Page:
Brandon Teena was a "good kisser'' and "knew how to treat a woman,'' we are told, and even after Brandon's secret was revealed--"he'' was a biological female born Teena Brandon--there is a certain wistfulness in the memories of her girlfriends. None of the women who dated Brandon seem particularly angry about the deception, and after we've spent some time in the world where they all lived, we begin to understand why: Most of the biological men in "The Brandon Teena Story'' are crippled by a vast, stultifying ignorance. No wonder a girl liked a date who sent her flowers and little love notes. Consider, for example, the sheriff in the rural area where Brandon Teena and two bystanders were shot dead. We hear his words on tape as he interviews Brandon, who was raped by those who would commit the murders a few days later. To hear the interrogation is to hear words shaped by prejudice, hatred, deep sexual incomprehension and ignorance. I cannot quote most of what the sheriff says--his words are too cruel and graphic--but consider that he is interviewing not a rapist but a victim, and you will get some notion of the atmosphere in some corners of the remote Nebraska district where the murders occurred.
The sheriff did not like it one bit that a woman was pretending to be a man. There is the hint that a woman who behaves like this deserves whatever she gets; that it is natural for a red-blooded man to resent any poaching on his phallic preserve. The tapes also preserve the voice of Brandon, who was 20 or 21 at the time, and sounds very young, insecure and confused. "I have a sexual identity crisis,'' we hear at one point.
The documentary includes photos of Brandon, or Teena, at various ages, and although the clothing gradually becomes masculine and the haircut gets shorter, I must say that I never really felt I was looking at a man. Perhaps the deception would have worked only in a rural and small-town world far removed from the idea of gender transitions. The two men who were convicted of the murders were apparently deceived; they considered Brandon a friend, before growing suspicious and brutally stripping their victim of her clothes and, apparently, virginity.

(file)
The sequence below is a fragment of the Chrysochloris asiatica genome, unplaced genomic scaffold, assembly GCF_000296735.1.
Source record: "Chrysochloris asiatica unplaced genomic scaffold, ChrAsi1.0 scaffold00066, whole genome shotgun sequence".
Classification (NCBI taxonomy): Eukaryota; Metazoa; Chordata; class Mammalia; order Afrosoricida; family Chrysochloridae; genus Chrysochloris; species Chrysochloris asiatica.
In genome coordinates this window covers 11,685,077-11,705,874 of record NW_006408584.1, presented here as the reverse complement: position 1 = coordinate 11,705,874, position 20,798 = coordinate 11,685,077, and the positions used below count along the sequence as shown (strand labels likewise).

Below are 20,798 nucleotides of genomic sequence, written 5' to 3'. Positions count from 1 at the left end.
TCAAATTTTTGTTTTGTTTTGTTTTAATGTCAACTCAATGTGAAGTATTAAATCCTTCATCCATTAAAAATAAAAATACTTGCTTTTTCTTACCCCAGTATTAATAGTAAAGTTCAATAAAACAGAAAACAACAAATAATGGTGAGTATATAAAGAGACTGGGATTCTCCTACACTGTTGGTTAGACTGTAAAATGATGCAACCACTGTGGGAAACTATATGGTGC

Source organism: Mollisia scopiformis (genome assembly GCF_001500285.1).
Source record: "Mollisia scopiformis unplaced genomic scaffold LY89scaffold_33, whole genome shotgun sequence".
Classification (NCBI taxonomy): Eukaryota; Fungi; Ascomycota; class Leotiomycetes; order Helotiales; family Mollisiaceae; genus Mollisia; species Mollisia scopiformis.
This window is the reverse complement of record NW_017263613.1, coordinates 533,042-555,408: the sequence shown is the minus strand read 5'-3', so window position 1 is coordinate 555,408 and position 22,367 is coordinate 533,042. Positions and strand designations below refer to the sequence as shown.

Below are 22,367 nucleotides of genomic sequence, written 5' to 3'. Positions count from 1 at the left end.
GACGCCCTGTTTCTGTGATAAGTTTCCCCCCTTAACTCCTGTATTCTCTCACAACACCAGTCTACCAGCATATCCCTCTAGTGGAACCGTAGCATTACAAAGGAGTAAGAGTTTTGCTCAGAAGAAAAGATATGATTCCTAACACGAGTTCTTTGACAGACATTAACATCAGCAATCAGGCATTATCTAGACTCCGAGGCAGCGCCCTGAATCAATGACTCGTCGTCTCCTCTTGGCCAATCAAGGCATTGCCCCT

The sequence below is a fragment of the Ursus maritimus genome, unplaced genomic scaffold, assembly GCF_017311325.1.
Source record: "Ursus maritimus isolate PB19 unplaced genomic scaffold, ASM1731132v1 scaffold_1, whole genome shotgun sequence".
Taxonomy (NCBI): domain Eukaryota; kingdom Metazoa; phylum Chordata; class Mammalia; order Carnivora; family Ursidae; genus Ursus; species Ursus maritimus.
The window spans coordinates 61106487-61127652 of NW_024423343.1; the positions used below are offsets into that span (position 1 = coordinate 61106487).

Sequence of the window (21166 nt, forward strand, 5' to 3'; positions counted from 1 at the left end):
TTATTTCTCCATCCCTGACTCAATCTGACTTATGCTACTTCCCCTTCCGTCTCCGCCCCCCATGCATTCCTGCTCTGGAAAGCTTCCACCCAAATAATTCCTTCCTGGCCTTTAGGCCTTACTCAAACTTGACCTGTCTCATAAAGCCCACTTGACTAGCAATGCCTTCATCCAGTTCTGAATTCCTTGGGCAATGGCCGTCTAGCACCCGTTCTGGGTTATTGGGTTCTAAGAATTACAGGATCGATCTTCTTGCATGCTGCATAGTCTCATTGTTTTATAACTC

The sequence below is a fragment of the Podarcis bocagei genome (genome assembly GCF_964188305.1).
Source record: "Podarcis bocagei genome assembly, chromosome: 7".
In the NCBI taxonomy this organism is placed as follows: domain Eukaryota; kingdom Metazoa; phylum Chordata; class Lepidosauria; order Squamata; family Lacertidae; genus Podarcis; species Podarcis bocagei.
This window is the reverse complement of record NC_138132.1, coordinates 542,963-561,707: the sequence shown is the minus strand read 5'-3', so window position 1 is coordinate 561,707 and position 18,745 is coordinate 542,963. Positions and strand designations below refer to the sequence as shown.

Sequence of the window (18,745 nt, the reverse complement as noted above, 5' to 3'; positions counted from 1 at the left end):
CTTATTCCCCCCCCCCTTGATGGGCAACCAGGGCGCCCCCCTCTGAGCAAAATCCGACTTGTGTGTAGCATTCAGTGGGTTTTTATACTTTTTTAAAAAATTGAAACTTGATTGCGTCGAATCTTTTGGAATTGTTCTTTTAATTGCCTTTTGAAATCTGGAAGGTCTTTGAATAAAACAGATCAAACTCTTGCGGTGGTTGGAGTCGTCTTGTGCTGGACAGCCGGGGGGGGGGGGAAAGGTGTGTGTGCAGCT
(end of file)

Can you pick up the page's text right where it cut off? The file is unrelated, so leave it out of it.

But what about the women Brandon dated? Their testimony remains vague and affectionate. They were not lesbians (and neither was Brandon--who firmly adopted a male identity), but they were responsive to tenderness and caring and "good kissing.'' One woman in the film dated one of the murderers as well as Brandon; given a choice between the narrow-minded dimness of the man and the imagination of someone prepared to cross gender lines, the more attractive choice was obviously Brandon.
The film itself is not slick and accomplished. It plays at times like home video footage, edited together on someone's computer. There are awkward passages of inappropriate music, and repeated shots of the barren winter landscape. Oddly enough, this is an effective style for this material; it captures the banality of the world in which individuality is seen as a threat. The testimony in the film is often flat and colorless (the killers are maddeningly passive and detached). Even the hero, Brandon Teena, was only slowly coming to an understanding of identity and sexuality.
Watching the film, I realized something. It is fashionable to deride TV shows like "Jerry Springer'' for their sensational guests ("My boyfriend is really a girl!''). But as I watched "The Brandon Teena Story,'' I realized that Brandon lived in a world of extremely limited sexual information, among people who assumed that men are men and women are women, and any violation of that rule calls for the death penalty. To the degree that they have absorbed anything at all from church or society, it is that homosexuals are to be hated. If tabloid TV contains the message that everyone has to make his or her own accommodation with life, sex and self-image, then it's performing a service. It helps people get used to the idea that some people are different. With a little luck, Jerry Springer might have saved Brandon Teena's life.
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